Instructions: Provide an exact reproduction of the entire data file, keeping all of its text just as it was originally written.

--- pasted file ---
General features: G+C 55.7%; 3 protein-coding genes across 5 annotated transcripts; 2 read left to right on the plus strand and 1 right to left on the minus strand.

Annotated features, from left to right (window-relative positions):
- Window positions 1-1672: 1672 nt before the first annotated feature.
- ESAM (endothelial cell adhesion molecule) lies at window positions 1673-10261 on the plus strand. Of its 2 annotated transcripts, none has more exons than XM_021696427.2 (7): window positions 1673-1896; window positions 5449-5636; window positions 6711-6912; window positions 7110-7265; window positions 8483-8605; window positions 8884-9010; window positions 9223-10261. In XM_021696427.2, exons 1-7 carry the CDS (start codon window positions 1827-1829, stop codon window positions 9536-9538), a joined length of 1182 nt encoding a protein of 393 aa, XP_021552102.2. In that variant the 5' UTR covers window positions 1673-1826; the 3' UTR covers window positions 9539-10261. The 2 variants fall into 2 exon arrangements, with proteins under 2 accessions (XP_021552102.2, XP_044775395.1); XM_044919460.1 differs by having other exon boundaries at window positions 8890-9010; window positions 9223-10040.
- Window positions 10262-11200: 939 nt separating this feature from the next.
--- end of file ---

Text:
General features: G+C 55.7%; 3 protein-coding genes across 5 annotated transcripts; 2 read left to right on the plus strand and 1 right to left on the minus strand.

Annotated features, from left to right (window-relative positions):
- Window positions 1-1672: 1672 nt before the first annotated feature.
- ESAM (endothelial cell adhesion molecule) lies at window positions 1673-10261 on the plus strand. Of its 2 annotated transcripts, none has more exons than XM_021696427.2 (7): window positions 1673-1896; window positions 5449-5636; window positions 6711-6912; window positions 7110-7265; window positions 8483-8605; window positions 8884-9010; window positions 9223-10261. In XM_021696427.2, exons 1-7 carry the CDS (start codon window positions 1827-1829, stop codon window positions 9536-9538), a joined length of 1182 nt encoding a protein of 393 aa, XP_021552102.2. In that variant the 5' UTR covers window positions 1673-1826; the 3' UTR covers window positions 9539-10261. The 2 variants fall into 2 exon arrangements, with proteins under 2 accessions (XP_021552102.2, XP_044775395.1); XM_044919460.1 differs by having other exon boundaries at window positions 8890-9010; window positions 9223-10040.
- Window positions 10262-11200: 939 nt separating this feature from the next.